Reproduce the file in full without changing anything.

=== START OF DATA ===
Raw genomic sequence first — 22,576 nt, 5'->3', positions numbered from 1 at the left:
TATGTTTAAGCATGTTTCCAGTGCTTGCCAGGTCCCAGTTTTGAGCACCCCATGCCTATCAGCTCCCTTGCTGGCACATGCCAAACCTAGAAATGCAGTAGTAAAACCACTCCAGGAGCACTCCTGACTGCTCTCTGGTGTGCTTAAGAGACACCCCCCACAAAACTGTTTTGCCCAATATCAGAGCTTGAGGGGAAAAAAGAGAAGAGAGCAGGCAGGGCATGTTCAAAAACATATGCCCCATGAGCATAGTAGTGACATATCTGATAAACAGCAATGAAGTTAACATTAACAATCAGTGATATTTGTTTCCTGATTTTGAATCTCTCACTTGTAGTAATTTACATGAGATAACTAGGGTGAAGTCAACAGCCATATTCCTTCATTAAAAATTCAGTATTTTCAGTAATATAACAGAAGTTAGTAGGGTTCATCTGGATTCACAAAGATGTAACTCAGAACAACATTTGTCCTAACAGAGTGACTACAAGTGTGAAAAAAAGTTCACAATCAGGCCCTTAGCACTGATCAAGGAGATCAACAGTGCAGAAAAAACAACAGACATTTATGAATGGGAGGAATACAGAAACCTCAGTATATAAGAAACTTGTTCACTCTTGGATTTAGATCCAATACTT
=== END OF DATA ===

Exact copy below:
Raw genomic sequence first — 22,576 nt, 5'->3', positions numbered from 1 at the left:
TATGTTTAAGCATGTTTCCAGTGCTTGCCAGGTCCCAGTTTTGAGCACCCCATGCCTATCAGCTCCCTTGCTGGCACATGCCAAACCTAGAAATGCAGTAGTAAAACCACTCCAGGAGCACTCCTGACTGCTCTCTGGTGTGCTTAAGAGACACCCCCCACAAAACTGTTTTGCCCAATATCAGAGCTTGAGGGGAAAAAAGAGAAGAGAGCAGGCAGGGCATGTTCAAAAACATATGCCCCATGAGCATAGTAGTGACATATCTGATAAACAGCAATGAAGTTAACATTAACAATCAGTGATATTTGTTTCCTGATTTTGAATCTCTCACTTGTAGTAATTTACATGAGATAACTAGGGTGAAGTCAACAGCCATATTCCTTCATTAAAAATTCAGTATTTTCAGTAATATAACAGAAGTTAGTAGGGTTCATCTGGATTCACAAAGATGTAACTCAGAACAACATTTGTCCTAACAGAGTGACTACAAGTGTGAAAAAAAGTTCACAATCAGGCCCTTAGCACTGATCAAGGAGATCAACAGTGCAGAAAAAACAACAGACATTTATGAATGGGAGGAATACAGAAACCTCAGTATATAAGAAACTTGTTCACTCTTGGATTTAGATCCAATACTT